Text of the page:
Nov 17, 2011
Increasing the use of biofuels in Europe will have devastating impacts on wildlife a new scientific assessment has shown.
The report by the European Commission’s Joint Research Centre (JRC) estimates that 85 percent of biodiversity will be damaged across 17,000 square kilometres of natural habitats that risks being converted to farmland as a result of EU biofuel targets. None of this will be protected under current EU legislation for biofuels.
After continual controversy and delay, EU chiefs are on the verge of deciding how to deal with the greenhouse gas emissions associated with ‘indirect land use change’ from expanding biofuels. EU officials will tomorrow (Friday November 18) present their assessment of scientific studies, which have consistently shown that the negative impacts on global land use and the climate could reverse any benefits of biofuels.  Friends of the Earth Europe is calling for an urgent rethink of EU biofuel policy and an end to subsidies.
The EU has committed to halting biodiversity loss by 2020 – yet without reform, it’s biofuels policy will seriously undermine this commitment.
Commenting on the research, Robbie Blake, biofuels campaigner for Friends of the Earth Europe, said:
“Biofuels, once thought of as a solution, are pushing up food prices around the world, they’re making climate change worse, and it is now clear they could wipe out wildlife.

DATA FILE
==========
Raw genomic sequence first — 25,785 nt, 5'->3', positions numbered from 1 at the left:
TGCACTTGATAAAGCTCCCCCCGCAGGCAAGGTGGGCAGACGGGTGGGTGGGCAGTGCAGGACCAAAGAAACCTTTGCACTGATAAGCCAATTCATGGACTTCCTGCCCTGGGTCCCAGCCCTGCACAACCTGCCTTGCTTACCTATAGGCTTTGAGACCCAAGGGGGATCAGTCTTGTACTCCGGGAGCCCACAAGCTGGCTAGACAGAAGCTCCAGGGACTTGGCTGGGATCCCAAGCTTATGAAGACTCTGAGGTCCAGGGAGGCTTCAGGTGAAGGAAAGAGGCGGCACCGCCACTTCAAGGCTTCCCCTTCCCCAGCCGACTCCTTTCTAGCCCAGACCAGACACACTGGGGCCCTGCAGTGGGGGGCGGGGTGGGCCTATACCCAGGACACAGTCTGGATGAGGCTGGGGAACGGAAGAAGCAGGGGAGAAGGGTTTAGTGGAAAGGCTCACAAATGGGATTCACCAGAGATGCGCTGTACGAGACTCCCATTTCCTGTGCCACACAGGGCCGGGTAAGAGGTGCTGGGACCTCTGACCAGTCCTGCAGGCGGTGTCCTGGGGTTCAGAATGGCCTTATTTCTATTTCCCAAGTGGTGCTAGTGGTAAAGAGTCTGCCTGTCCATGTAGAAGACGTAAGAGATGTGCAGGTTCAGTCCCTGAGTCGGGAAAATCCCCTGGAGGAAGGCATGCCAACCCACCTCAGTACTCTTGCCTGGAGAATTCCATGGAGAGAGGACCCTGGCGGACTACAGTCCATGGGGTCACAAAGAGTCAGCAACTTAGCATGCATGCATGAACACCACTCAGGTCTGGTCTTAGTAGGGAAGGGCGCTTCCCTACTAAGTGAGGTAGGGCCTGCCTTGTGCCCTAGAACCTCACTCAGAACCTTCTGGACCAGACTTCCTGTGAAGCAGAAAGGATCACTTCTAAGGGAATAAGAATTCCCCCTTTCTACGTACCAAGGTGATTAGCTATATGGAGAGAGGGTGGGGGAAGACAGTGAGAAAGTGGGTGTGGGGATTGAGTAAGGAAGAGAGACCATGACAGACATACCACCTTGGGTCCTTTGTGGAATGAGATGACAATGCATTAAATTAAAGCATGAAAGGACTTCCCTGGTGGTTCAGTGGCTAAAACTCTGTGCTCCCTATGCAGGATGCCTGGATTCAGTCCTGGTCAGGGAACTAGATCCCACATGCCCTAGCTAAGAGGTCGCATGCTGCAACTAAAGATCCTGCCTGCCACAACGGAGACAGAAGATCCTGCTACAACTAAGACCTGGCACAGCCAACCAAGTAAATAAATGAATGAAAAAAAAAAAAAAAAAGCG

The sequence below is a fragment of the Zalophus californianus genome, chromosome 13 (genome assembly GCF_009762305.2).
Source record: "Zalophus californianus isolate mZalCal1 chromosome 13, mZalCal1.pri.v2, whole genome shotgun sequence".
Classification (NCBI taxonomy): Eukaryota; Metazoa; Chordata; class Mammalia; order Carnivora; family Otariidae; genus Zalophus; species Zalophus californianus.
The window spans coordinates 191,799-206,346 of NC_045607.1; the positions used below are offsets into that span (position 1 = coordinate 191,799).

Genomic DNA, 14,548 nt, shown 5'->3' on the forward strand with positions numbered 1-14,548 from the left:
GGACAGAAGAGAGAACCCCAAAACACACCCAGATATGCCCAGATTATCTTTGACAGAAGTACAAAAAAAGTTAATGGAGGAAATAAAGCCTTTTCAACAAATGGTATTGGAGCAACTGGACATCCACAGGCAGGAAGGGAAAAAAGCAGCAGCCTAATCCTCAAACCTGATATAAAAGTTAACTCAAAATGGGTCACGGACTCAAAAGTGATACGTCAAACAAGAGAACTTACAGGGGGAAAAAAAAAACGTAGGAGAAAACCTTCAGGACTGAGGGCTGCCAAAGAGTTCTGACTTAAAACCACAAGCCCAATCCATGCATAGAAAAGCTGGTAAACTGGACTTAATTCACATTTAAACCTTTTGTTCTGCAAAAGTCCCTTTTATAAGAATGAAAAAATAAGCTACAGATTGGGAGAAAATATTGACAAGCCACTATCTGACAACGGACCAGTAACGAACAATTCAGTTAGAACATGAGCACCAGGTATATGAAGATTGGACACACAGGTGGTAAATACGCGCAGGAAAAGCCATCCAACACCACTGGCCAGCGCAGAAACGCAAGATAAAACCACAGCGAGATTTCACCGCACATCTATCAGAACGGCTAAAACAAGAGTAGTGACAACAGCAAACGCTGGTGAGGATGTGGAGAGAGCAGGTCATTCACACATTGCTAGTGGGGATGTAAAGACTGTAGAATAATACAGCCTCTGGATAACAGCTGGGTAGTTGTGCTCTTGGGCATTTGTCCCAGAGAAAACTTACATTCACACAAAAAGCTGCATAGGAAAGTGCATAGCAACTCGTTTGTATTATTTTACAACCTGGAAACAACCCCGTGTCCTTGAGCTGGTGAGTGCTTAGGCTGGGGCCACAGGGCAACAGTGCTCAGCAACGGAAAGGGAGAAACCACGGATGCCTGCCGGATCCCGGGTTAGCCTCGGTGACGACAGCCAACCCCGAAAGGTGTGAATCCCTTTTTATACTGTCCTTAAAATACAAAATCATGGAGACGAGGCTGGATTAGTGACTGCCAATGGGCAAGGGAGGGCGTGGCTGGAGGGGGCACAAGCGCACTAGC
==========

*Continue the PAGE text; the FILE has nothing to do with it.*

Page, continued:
“Continuing to expand biofuels for Europe’s cars is going to have a devastating impact on the biodiversity which is the very basis of our existence and is already disappearing at an alarming rate.
“The pressure is on the European Commission to decide once and for all how to stop the damage caused by biofuels. It must face up to the facts that biofuels are a disaster for the climate, communities and wildlife.”
The JRC research indicates that habitats in Brazil, Sub-Saharan Africa and the Commonwealth of Independent States (CIS – the former USSR countries) will be hardest hit: “The extensive use of bioenergy crops will increase the rate in loss of biodiversity,” the JRC concludes.
One such area, Brazil’s Cerrado – the most biodiverse savanna in the world – is already under pressure from expanding agriculture, with 54 species “red-listed” as endangered, including the Brazilian Big-eyed Bat, Giant Anteater, Pampas Cat and Maned Wolf.